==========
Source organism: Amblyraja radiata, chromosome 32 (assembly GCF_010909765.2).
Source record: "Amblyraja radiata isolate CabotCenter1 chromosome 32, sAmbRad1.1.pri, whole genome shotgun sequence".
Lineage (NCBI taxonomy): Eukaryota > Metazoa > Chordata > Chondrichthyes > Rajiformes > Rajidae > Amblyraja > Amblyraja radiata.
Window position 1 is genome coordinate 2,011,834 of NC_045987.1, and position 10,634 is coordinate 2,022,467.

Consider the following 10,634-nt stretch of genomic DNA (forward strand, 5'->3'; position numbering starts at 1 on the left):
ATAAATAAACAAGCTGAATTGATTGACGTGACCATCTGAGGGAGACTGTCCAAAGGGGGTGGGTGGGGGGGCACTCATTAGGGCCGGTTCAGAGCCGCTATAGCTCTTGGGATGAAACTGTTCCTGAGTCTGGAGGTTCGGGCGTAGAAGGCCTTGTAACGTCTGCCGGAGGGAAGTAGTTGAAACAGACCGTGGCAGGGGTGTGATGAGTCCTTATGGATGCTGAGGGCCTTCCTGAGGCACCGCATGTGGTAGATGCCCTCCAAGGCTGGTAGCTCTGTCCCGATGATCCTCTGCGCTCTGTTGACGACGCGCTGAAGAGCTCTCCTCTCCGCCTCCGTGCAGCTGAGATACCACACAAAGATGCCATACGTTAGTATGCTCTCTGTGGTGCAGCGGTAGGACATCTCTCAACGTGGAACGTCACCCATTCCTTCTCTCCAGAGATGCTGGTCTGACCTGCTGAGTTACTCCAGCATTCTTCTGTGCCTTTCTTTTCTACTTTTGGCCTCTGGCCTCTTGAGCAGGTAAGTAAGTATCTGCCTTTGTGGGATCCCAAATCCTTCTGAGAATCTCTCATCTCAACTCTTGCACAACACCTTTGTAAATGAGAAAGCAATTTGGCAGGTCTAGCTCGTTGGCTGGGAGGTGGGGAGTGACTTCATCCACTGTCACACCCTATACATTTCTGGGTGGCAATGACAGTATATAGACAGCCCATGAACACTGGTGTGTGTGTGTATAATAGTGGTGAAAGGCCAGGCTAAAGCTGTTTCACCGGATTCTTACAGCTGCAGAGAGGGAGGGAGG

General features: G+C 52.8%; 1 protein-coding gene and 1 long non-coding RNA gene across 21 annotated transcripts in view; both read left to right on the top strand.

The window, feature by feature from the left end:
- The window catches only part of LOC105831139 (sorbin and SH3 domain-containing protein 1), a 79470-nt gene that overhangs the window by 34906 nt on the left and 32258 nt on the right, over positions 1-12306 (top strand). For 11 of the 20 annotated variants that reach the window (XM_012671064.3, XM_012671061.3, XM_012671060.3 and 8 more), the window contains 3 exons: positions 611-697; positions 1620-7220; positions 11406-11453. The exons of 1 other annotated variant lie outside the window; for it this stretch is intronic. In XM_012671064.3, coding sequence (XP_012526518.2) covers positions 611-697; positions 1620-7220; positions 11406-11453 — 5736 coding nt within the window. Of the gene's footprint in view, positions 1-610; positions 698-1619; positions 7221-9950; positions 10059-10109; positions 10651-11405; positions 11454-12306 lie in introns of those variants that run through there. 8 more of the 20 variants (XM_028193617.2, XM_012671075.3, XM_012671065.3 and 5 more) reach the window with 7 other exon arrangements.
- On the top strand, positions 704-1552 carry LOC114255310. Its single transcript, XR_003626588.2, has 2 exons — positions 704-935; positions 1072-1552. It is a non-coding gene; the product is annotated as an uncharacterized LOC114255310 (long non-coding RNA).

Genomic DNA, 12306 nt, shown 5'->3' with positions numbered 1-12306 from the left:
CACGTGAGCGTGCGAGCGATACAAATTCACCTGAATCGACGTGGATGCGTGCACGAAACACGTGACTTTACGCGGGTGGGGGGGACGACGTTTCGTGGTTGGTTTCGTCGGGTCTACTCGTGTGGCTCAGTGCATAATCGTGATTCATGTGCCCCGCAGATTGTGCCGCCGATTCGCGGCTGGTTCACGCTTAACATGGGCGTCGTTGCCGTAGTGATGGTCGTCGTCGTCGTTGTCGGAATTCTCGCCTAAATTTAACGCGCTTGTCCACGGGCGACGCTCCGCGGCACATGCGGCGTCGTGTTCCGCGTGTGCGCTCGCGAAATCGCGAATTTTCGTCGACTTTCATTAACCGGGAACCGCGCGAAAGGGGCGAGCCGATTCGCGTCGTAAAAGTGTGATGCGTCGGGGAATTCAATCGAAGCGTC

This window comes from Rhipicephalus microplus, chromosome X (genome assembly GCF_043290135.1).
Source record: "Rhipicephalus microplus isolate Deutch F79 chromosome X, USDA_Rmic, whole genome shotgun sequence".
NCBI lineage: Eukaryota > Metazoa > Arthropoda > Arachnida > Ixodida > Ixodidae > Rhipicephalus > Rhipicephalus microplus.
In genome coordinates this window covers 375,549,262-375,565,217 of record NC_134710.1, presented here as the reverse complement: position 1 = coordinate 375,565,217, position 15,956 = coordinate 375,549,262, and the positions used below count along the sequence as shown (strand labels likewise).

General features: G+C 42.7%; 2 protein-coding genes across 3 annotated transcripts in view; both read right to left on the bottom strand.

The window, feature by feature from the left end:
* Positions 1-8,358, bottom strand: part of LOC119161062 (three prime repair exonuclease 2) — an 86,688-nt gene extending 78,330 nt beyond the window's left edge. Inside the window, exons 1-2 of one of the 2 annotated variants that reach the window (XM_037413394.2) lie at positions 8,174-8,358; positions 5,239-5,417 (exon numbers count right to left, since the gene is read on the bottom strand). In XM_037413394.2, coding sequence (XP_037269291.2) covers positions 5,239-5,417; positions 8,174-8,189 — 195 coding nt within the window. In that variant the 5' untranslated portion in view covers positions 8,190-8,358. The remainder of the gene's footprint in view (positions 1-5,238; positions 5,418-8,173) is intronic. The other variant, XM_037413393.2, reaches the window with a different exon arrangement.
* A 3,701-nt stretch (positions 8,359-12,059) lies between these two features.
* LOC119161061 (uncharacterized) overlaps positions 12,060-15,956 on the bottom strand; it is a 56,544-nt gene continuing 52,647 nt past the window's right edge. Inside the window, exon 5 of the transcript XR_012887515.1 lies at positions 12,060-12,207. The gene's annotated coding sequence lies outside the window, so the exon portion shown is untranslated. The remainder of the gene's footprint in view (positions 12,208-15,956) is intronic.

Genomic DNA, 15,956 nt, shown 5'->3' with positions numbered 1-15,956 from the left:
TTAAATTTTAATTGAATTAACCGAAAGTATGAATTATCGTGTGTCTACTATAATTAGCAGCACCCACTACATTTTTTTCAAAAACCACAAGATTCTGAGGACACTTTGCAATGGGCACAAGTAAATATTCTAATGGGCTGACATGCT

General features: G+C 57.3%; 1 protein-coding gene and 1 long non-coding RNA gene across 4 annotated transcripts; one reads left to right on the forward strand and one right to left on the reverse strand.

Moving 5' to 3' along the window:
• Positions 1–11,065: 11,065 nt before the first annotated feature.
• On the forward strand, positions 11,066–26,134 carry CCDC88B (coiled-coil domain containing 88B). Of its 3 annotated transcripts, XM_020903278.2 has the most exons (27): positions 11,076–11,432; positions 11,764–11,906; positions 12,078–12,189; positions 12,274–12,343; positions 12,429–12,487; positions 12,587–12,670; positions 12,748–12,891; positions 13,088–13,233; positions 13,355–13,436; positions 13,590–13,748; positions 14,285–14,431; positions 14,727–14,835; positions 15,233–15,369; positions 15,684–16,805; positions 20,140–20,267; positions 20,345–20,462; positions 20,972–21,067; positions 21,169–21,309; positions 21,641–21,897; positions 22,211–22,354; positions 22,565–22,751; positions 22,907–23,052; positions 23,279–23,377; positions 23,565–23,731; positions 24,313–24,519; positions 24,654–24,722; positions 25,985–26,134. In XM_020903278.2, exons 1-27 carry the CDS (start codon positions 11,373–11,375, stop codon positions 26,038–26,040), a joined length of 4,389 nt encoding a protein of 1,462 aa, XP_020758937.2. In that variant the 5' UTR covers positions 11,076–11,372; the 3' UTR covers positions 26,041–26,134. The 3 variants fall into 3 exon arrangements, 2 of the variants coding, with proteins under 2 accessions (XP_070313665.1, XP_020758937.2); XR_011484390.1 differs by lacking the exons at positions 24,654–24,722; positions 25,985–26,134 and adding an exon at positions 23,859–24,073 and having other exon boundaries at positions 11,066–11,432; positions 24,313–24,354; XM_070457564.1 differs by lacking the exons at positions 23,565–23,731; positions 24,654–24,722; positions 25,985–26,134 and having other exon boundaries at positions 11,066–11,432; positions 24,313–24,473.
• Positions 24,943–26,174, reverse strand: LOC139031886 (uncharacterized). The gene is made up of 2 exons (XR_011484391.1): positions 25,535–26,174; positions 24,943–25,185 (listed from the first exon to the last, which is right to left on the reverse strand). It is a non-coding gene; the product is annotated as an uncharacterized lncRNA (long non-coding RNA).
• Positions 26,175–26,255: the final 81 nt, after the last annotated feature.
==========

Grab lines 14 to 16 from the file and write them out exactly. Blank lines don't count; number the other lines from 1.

Source record: "Rhipicephalus microplus isolate Deutch F79 chromosome X, USDA_Rmic, whole genome shotgun sequence".
NCBI lineage: Eukaryota > Metazoa > Arthropoda > Arachnida > Ixodida > Ixodidae > Rhipicephalus > Rhipicephalus microplus.
In genome coordinates this window covers 375,549,262-375,565,217 of record NC_134710.1, presented here as the reverse complement: position 1 = coordinate 375,565,217, position 15,956 = coordinate 375,549,262, and the positions used below count along the sequence as shown (strand labels likewise).